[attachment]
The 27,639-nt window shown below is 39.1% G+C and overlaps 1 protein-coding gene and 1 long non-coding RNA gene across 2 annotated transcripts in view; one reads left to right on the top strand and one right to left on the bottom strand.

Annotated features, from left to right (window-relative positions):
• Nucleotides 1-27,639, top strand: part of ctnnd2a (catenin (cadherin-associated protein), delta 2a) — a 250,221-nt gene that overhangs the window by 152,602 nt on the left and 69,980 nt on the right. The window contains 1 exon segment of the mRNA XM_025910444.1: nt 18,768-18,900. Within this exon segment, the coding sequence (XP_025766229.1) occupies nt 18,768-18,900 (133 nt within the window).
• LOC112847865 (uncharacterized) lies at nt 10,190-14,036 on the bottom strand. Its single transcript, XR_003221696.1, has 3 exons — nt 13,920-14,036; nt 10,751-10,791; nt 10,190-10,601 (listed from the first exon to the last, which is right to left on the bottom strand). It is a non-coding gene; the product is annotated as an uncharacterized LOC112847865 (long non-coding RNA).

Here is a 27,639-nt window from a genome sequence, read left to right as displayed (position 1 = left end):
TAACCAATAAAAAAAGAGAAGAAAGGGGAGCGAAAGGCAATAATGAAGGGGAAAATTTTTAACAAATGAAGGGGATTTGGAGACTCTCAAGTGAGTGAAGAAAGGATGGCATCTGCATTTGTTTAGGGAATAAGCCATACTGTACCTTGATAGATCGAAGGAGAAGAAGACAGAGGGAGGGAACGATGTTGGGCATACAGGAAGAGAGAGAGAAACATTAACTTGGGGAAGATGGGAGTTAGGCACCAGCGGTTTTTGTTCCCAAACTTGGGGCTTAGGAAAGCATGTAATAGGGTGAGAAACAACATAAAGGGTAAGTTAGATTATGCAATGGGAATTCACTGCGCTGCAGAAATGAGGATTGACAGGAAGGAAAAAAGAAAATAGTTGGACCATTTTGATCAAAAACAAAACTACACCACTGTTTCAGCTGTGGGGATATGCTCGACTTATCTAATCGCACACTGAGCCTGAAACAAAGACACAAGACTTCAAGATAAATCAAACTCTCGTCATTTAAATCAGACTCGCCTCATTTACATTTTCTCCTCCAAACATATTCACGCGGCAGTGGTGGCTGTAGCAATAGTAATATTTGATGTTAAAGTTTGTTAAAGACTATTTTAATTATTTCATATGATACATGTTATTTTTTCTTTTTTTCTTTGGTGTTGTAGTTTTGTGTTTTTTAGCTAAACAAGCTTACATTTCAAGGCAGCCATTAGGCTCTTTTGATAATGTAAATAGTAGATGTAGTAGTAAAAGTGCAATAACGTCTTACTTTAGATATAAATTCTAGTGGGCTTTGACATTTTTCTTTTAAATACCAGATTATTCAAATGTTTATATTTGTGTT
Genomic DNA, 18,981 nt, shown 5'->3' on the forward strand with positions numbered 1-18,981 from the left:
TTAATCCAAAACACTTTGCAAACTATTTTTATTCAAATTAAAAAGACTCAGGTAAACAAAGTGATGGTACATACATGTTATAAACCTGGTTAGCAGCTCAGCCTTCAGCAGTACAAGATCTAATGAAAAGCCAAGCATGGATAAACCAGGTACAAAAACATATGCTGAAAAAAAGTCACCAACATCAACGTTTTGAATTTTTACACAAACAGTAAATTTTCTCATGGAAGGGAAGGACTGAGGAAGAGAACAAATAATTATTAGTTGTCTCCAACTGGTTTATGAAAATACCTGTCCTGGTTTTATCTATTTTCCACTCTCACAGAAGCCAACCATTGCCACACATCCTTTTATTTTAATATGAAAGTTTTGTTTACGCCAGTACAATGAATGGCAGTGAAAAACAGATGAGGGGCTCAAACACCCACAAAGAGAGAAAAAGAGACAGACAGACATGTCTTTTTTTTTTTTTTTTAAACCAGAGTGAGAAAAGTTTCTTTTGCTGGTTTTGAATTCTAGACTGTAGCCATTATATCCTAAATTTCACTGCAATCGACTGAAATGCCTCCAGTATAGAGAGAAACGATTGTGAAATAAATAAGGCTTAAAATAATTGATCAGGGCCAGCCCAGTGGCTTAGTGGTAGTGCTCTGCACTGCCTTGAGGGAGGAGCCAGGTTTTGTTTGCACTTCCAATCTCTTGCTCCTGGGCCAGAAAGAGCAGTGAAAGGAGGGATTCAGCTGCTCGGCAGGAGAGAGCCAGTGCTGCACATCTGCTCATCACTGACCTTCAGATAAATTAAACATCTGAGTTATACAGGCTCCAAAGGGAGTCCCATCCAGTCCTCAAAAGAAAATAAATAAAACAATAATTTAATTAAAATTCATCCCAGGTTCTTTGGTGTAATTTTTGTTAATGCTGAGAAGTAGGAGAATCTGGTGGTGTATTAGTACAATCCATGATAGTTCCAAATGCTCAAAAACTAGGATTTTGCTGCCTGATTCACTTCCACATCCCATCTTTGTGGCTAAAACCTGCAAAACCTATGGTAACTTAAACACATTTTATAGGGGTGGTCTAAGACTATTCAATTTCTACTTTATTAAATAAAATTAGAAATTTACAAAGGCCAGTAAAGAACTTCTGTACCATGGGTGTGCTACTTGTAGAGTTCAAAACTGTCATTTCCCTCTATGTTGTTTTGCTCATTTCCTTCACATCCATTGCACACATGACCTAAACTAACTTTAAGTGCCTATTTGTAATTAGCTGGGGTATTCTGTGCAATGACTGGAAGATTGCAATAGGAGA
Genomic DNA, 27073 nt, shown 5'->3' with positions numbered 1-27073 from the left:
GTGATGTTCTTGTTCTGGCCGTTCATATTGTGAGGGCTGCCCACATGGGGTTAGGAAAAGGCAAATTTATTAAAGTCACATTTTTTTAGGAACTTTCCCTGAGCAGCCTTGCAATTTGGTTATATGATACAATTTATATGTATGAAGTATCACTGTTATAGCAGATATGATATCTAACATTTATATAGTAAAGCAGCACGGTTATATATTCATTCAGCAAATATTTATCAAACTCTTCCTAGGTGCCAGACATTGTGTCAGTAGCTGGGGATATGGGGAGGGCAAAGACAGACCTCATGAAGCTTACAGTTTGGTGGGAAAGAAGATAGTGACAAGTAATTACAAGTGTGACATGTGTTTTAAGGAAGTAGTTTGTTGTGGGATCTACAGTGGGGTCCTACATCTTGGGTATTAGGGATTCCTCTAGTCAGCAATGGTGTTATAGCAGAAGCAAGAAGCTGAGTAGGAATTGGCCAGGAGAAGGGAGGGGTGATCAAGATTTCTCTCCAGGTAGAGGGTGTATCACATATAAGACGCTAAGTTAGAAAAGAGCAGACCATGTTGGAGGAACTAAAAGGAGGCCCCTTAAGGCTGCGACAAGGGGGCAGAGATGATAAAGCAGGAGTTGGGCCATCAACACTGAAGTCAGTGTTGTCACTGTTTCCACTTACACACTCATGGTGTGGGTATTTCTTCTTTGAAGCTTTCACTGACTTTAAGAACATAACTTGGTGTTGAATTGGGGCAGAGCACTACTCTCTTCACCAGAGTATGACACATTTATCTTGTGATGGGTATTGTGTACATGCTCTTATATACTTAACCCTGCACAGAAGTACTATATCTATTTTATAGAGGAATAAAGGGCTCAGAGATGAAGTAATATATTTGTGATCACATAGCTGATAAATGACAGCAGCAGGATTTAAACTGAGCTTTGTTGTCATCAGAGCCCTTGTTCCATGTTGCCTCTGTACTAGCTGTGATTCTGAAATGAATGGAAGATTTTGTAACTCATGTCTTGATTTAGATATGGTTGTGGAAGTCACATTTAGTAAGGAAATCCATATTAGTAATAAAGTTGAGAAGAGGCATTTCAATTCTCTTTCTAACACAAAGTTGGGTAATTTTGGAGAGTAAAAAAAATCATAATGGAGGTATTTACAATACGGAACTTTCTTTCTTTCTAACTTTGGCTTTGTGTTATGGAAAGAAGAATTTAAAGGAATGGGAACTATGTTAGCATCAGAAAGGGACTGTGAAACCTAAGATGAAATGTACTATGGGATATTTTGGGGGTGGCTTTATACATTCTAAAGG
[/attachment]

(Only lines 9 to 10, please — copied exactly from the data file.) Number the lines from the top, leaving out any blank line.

Genomic DNA, 27073 nt, shown 5'->3' with positions numbered 1-27073 from the left:
GTGATGTTCTTGTTCTGGCCGTTCATATTGTGAGGGCTGCCCACATGGGGTTAGGAAAAGGCAAATTTATTAAAGTCACATTTTTTTAGGAACTTTCCCTGAGCAGCCTTGCAATTTGGTTATATGATACAATTTATATGTATGAAGTATCACTGTTATAGCAGATATGATATCTAACATTTATATAGTAAAGCAGCACGGTTATATATTCATTCAGCAAATATTTATCAAACTCTTCCTAGGTGCCAGACATTGTGTCAGTAGCTGGGGATATGGGGAGGGCAAAGACAGACCTCATGAAGCTTACAGTTTGGTGGGAAAGAAGATAGTGACAAGTAATTACAAGTGTGACATGTGTTTTAAGGAAGTAGTTTGTTGTGGGATCTACAGTGGGGTCCTACATCTTGGGTATTAGGGATTCCTCTAGTCAGCAATGGTGTTATAGCAGAAGCAAGAAGCTGAGTAGGAATTGGCCAGGAGAAGGGAGGGGTGATCAAGATTTCTCTCCAGGTAGAGGGTGTATCACATATAAGACGCTAAGTTAGAAAAGAGCAGACCATGTTGGAGGAACTAAAAGGAGGCCCCTTAAGGCTGCGACAAGGGGGCAGAGATGATAAAGCAGGAGTTGGGCCATCAACACTGAAGTCAGTGTTGTCACTGTTTCCACTTACACACTCATGGTGTGGGTATTTCTTCTTTGAAGCTTTCACTGACTTTAAGAACATAACTTGGTGTTGAATTGGGGCAGAGCACTACTCTCTTCACCAGAGTATGACACATTTATCTTGTGATGGGTATTGTGTACATGCTCTTATATACTTAACCCTGCACAGAAGTACTATATCTATTTTATAGAGGAATAAAGGGCTCAGAGATGAAGTAATATATTTGTGATCACATAGCTGATAAATGACAGCAGCAGGATTTAAACTGAGCTTTGTTGTCATCAGAGCCCTTGTTCCATGTTGCCTCTGTACTAGCTGTGATTCTGAAATGAATGGAAGATTTTGTAACTCATGTCTTGATTTAGATATGGTTGTGGAAGTCACATTTAGTAAGGAAATCCATATTAGTAATAAAGTTGAGAAGAGGCATTTCAATTCTCTTTCTAACACAAAGTTGGGTAATTTTGGAGAGTAAAAAAAATCATAATGGAGGTATTTACAATACGGAACTTTCTTTCTTTCTAACTTTGGCTTTGTGTTATGGAAAGAAGAATTTAAAGGAATGGGAACTATGTTAGCATCAGAAAGGGACTGTGAAACCTAAGATGAAATGTACTATGGGATATTTTGGGGGTGGCTTTATACATTCTAAAGG